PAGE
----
Use Maven only

To keep the build simple, Slim is only built using maven.

Run on modern java

Slim targets Java 21 and does not support older JDKs. This is a part of the simplification of the development and environment through standardization.


Ok "FAQ" might be something of an overstatement, I haven't received a single question about this. But "potential questions" just sounds stupid.

So, this just leaves Project Wonder behind?

No. While this is a usable framework in and off itself, it's also something of an exercise to just learn to navigate the Wonder Sources and WO's architecture, understand what's there, what's actually used, what can be improved etc. Hopefully, some of the refactorings and cleanups can be backported to Wonder itself, so everyone benefits.

In a perfect world, this effort might work it's way directly into Wonder itself. But that would require a huge effort, due to the huge amount of (highly interconnected) code in current Project Wonder.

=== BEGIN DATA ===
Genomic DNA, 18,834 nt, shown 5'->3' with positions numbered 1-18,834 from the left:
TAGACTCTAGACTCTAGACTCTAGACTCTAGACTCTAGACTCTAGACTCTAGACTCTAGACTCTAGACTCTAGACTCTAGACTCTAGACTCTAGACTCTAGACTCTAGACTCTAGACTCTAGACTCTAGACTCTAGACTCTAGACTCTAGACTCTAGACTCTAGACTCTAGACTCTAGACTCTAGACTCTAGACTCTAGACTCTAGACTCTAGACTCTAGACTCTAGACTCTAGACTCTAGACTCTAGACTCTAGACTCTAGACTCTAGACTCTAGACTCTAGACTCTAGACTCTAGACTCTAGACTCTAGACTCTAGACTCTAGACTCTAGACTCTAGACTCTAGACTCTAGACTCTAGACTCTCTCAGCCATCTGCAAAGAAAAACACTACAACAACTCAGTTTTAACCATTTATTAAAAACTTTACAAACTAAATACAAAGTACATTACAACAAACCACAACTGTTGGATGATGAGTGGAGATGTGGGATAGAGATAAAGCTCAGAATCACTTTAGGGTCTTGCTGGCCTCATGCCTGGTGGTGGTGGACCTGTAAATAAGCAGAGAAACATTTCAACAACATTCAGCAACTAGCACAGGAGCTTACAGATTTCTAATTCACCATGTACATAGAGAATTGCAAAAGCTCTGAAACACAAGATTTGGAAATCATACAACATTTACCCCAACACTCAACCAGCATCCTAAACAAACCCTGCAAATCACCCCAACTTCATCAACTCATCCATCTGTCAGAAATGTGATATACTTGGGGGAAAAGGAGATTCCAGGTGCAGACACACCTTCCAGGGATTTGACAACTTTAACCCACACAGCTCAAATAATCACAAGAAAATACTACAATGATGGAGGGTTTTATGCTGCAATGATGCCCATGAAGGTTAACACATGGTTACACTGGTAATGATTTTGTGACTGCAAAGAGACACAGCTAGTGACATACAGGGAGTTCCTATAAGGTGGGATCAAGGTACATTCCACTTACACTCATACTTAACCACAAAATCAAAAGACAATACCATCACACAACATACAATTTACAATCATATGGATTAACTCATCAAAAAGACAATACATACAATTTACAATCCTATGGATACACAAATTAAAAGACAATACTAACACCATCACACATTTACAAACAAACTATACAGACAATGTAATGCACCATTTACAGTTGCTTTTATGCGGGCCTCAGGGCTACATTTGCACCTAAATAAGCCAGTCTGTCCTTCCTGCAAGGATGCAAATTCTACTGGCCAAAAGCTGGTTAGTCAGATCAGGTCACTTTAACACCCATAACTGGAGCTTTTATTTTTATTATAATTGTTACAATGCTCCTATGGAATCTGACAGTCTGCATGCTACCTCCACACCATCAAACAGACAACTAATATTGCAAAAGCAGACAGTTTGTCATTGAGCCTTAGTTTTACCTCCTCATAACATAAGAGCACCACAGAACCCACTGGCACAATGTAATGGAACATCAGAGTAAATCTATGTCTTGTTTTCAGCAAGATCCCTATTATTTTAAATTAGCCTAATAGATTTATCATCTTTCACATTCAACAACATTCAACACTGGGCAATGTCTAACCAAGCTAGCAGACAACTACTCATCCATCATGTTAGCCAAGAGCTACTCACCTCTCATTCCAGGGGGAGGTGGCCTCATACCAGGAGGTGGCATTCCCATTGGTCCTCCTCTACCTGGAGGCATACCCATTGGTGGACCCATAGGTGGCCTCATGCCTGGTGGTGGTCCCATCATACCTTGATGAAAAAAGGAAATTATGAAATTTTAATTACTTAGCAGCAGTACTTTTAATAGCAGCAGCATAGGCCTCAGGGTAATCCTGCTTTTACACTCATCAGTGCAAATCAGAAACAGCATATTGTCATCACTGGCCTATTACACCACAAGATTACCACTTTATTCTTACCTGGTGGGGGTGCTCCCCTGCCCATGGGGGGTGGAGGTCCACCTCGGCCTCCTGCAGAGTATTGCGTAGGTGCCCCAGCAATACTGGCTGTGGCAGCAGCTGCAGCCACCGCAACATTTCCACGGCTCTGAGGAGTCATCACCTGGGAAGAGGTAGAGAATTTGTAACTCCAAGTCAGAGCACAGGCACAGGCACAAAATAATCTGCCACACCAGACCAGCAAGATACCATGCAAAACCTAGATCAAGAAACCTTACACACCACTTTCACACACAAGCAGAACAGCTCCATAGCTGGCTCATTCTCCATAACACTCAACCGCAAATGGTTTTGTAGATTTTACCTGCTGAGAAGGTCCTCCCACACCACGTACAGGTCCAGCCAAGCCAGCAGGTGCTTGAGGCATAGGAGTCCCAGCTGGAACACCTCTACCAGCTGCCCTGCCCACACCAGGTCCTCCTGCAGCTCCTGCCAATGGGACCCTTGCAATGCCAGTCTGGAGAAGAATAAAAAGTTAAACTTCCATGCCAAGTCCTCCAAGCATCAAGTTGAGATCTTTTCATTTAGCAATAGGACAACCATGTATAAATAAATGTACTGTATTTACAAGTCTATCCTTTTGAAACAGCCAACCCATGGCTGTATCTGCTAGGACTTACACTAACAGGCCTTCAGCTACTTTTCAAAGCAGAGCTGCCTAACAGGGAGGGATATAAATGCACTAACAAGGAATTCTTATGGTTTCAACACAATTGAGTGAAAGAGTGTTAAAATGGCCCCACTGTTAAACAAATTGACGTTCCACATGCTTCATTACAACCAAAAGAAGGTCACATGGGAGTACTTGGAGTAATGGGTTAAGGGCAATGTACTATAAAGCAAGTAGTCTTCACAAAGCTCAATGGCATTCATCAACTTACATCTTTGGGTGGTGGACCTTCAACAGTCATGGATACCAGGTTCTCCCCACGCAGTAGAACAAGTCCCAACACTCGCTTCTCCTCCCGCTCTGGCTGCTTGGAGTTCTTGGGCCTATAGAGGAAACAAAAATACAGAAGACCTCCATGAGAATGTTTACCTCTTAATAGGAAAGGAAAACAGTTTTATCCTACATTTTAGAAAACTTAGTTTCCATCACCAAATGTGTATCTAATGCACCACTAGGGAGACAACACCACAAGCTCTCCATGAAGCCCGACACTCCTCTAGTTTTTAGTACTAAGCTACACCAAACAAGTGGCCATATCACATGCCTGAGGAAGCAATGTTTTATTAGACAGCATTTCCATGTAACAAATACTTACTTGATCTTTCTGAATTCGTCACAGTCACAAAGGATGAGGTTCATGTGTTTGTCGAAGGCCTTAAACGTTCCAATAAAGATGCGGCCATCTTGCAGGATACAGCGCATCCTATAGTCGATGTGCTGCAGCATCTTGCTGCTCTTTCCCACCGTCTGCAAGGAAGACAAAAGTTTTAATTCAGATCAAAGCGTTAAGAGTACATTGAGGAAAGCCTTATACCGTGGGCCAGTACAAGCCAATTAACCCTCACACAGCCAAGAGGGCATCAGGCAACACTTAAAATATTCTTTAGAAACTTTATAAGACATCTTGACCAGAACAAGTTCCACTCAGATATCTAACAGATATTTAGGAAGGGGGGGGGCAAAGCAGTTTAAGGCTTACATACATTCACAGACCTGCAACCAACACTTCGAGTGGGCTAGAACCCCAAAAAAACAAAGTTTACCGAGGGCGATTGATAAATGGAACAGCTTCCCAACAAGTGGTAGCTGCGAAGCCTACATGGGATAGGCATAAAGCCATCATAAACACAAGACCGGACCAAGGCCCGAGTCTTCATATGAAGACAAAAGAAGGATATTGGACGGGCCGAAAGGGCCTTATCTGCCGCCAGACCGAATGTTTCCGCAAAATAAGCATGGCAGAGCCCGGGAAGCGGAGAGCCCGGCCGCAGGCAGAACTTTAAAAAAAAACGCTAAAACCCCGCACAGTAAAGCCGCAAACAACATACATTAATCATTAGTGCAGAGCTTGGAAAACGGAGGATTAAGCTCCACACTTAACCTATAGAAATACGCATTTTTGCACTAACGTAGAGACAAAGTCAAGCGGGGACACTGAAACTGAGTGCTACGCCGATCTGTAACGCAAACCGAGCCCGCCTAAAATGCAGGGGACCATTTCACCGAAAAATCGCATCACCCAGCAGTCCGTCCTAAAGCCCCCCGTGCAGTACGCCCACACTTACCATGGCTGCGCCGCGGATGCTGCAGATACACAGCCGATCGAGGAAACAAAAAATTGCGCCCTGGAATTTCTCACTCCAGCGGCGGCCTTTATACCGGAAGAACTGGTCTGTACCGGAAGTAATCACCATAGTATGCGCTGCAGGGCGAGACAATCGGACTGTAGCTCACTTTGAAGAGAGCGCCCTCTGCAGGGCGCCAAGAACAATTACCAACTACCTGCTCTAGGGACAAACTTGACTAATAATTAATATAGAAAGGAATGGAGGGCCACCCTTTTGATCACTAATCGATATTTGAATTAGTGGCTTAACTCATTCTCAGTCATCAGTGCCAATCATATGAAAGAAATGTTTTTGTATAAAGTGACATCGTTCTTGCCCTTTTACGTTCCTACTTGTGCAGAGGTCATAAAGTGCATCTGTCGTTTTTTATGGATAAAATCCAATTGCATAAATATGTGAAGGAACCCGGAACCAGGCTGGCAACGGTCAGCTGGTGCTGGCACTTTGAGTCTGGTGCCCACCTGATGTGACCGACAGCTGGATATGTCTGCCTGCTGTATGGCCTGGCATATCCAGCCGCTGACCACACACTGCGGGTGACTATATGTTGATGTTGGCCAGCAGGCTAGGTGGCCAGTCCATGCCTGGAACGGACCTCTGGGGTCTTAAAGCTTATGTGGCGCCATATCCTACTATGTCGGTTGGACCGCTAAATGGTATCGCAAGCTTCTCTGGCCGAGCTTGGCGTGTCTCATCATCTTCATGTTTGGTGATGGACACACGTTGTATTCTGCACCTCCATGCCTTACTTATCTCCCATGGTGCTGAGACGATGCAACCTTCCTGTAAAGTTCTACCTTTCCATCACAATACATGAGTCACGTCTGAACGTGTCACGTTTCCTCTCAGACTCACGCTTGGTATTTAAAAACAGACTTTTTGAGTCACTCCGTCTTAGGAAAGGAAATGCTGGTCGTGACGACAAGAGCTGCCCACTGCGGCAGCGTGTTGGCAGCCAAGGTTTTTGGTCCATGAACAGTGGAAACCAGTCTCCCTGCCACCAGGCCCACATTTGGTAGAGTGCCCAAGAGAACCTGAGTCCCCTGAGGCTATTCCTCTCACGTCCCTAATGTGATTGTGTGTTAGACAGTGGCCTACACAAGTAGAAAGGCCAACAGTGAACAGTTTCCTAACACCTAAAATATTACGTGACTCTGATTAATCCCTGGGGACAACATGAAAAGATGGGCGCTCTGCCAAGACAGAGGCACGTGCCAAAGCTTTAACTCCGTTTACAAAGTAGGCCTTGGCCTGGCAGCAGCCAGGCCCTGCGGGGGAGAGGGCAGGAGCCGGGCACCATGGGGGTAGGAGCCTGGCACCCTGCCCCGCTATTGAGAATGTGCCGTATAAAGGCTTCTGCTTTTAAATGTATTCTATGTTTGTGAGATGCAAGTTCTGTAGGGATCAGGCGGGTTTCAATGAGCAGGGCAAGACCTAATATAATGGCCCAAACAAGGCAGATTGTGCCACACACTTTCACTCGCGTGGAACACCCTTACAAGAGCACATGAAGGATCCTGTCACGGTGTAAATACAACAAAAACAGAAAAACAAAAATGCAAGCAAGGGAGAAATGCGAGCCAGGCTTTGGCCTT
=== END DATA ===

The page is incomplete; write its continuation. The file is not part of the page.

Do you use it?

Yes. I've used Slim in all of my active projects instead of Project Wonder for a while now. It's very nice to have an understandable, easily modifiable and (comparably) small base of framework code with a limited set of dependencies.

Can I use it?

Sure. But be aware that the real question is probably "should I use it". I'm moving fast and breaking things at the moment and I'm not doing any releases, stable or otherwise. If there's interest in the project I might consider changing that.

Can I change it?

Yes! Please! I'd love to get both feedback and contributions.


I should mention that this is not my own project. It's merely an organization of over two decades of work of dozens, even hundreds of people. To emphasize this, I've chosen to go the way of cloning the existing Wonder repository and keep attribution and history of the source files in question as much as possible. I have much love and respect for past contributors, many of whom are friends and colleagues.